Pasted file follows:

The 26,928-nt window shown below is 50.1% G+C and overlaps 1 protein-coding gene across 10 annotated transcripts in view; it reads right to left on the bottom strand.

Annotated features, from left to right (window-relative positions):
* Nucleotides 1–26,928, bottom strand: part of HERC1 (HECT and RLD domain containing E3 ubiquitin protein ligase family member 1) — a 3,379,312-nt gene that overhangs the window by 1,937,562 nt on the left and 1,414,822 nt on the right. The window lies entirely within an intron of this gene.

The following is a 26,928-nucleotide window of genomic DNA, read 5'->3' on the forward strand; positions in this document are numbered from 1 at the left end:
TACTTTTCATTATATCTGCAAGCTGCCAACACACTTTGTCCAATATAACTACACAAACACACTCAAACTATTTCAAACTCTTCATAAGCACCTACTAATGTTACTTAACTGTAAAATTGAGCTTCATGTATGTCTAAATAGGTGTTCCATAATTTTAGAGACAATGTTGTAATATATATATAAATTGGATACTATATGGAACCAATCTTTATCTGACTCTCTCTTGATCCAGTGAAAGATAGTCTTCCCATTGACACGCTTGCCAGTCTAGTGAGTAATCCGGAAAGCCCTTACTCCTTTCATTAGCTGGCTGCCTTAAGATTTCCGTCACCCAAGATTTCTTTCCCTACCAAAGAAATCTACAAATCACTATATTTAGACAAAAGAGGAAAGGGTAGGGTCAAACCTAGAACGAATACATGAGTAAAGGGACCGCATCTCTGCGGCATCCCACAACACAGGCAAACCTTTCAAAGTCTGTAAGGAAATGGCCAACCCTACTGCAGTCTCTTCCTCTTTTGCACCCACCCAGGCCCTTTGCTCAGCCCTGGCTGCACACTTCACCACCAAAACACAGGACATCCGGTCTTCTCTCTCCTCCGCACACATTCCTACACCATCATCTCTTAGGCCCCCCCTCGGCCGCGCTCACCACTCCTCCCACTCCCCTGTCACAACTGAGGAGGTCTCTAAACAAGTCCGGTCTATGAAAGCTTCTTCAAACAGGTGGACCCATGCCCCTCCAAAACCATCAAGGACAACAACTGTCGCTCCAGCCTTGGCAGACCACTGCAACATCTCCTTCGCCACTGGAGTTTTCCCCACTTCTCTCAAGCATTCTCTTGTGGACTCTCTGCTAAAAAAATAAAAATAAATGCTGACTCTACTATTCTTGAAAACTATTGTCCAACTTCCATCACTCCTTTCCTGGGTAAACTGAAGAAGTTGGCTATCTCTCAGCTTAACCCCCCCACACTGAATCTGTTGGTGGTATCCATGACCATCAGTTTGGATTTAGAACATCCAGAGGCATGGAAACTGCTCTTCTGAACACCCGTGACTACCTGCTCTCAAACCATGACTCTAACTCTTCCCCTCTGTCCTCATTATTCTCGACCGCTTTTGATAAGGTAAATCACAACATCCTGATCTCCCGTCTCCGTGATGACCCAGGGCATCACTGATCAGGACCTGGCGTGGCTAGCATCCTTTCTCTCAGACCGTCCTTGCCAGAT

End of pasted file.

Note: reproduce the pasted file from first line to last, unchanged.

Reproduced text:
The 26,928-nt window shown below is 50.1% G+C and overlaps 1 protein-coding gene across 10 annotated transcripts in view; it reads right to left on the bottom strand.

Annotated features, from left to right (window-relative positions):
* Nucleotides 1–26,928, bottom strand: part of HERC1 (HECT and RLD domain containing E3 ubiquitin protein ligase family member 1) — a 3,379,312-nt gene that overhangs the window by 1,937,562 nt on the left and 1,414,822 nt on the right. The window lies entirely within an intron of this gene.

The following is a 26,928-nucleotide window of genomic DNA, read 5'->3' on the forward strand; positions in this document are numbered from 1 at the left end:
TACTTTTCATTATATCTGCAAGCTGCCAACACACTTTGTCCAATATAACTACACAAACACACTCAAACTATTTCAAACTCTTCATAAGCACCTACTAATGTTACTTAACTGTAAAATTGAGCTTCATGTATGTCTAAATAGGTGTTCCATAATTTTAGAGACAATGTTGTAATATATATATAAATTGGATACTATATGGAACCAATCTTTATCTGACTCTCTCTTGATCCAGTGAAAGATAGTCTTCCCATTGACACGCTTGCCAGTCTAGTGAGTAATCCGGAAAGCCCTTACTCCTTTCATTAGCTGGCTGCCTTAAGATTTCCGTCACCCAAGATTTCTTTCCCTACCAAAGAAATCTACAAATCACTATATTTAGACAAAAGAGGAAAGGGTAGGGTCAAACCTAGAACGAATACATGAGTAAAGGGACCGCATCTCTGCGGCATCCCACAACACAGGCAAACCTTTCAAAGTCTGTAAGGAAATGGCCAACCCTACTGCAGTCTCTTCCTCTTTTGCACCCACCCAGGCCCTTTGCTCAGCCCTGGCTGCACACTTCACCACCAAAACACAGGACATCCGGTCTTCTCTCTCCTCCGCACACATTCCTACACCATCATCTCTTAGGCCCCCCCTCGGCCGCGCTCACCACTCCTCCCACTCCCCTGTCACAACTGAGGAGGTCTCTAAACAAGTCCGGTCTATGAAAGCTTCTTCAAACAGGTGGACCCATGCCCCTCCAAAACCATCAAGGACAACAACTGTCGCTCCAGCCTTGGCAGACCACTGCAACATCTCCTTCGCCACTGGAGTTTTCCCCACTTCTCTCAAGCATTCTCTTGTGGACTCTCTGCTAAAAAAATAAAAATAAATGCTGACTCTACTATTCTTGAAAACTATTGTCCAACTTCCATCACTCCTTTCCTGGGTAAACTGAAGAAGTTGGCTATCTCTCAGCTTAACCCCCCCACACTGAATCTGTTGGTGGTATCCATGACCATCAGTTTGGATTTAGAACATCCAGAGGCATGGAAACTGCTCTTCTGAACACCCGTGACTACCTGCTCTCAAACCATGACTCTAACTCTTCCCCTCTGTCCTCATTATTCTCGACCGCTTTTGATAAGGTAAATCACAACATCCTGATCTCCCGTCTCCGTGATGACCCAGGGCATCACTGATCAGGACCTGGCGTGGCTAGCATCCTTTCTCTCAGACCGTCCTTGCCAGAT